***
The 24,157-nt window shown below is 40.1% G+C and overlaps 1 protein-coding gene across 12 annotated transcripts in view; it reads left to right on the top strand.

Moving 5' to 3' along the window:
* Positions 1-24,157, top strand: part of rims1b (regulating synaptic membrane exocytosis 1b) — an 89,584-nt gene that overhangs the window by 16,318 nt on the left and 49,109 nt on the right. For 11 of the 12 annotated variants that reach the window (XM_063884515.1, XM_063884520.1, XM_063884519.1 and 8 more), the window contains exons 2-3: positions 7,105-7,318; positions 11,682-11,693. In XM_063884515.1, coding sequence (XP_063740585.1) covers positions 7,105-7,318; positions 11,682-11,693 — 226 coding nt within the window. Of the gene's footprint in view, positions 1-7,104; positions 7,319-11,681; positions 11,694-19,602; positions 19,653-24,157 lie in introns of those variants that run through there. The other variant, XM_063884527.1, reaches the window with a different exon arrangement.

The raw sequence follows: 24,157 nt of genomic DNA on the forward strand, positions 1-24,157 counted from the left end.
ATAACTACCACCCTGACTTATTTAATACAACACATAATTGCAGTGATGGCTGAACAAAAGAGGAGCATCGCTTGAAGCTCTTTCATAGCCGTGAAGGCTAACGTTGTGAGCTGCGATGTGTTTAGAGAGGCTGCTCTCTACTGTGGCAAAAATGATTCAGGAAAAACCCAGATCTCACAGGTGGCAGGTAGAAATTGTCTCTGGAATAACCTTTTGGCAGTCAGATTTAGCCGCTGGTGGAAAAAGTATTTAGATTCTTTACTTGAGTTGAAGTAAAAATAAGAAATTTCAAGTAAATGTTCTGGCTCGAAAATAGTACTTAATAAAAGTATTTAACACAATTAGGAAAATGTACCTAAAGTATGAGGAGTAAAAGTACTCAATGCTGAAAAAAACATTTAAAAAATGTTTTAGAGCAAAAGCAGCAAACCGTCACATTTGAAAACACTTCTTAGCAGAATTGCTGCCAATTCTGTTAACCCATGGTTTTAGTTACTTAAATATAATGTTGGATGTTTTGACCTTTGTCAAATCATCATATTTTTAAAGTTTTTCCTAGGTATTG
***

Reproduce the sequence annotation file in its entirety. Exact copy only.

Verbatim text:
The 24,157-nt window shown below is 40.1% G+C and overlaps 1 protein-coding gene across 12 annotated transcripts in view; it reads left to right on the top strand.

Moving 5' to 3' along the window:
* Positions 1-24,157, top strand: part of rims1b (regulating synaptic membrane exocytosis 1b) — an 89,584-nt gene that overhangs the window by 16,318 nt on the left and 49,109 nt on the right. For 11 of the 12 annotated variants that reach the window (XM_063884515.1, XM_063884520.1, XM_063884519.1 and 8 more), the window contains exons 2-3: positions 7,105-7,318; positions 11,682-11,693. In XM_063884515.1, coding sequence (XP_063740585.1) covers positions 7,105-7,318; positions 11,682-11,693 — 226 coding nt within the window. Of the gene's footprint in view, positions 1-7,104; positions 7,319-11,681; positions 11,694-19,602; positions 19,653-24,157 lie in introns of those variants that run through there. The other variant, XM_063884527.1, reaches the window with a different exon arrangement.

The raw sequence follows: 24,157 nt of genomic DNA on the forward strand, positions 1-24,157 counted from the left end.
ATAACTACCACCCTGACTTATTTAATACAACACATAATTGCAGTGATGGCTGAACAAAAGAGGAGCATCGCTTGAAGCTCTTTCATAGCCGTGAAGGCTAACGTTGTGAGCTGCGATGTGTTTAGAGAGGCTGCTCTCTACTGTGGCAAAAATGATTCAGGAAAAACCCAGATCTCACAGGTGGCAGGTAGAAATTGTCTCTGGAATAACCTTTTGGCAGTCAGATTTAGCCGCTGGTGGAAAAAGTATTTAGATTCTTTACTTGAGTTGAAGTAAAAATAAGAAATTTCAAGTAAATGTTCTGGCTCGAAAATAGTACTTAATAAAAGTATTTAACACAATTAGGAAAATGTACCTAAAGTATGAGGAGTAAAAGTACTCAATGCTGAAAAAAACATTTAAAAAATGTTTTAGAGCAAAAGCAGCAAACCGTCACATTTGAAAACACTTCTTAGCAGAATTGCTGCCAATTCTGTTAACCCATGGTTTTAGTTACTTAAATATAATGTTGGATGTTTTGACCTTTGTCAAATCATCATATTTTTAAAGTTTTTCCTAGGTATTG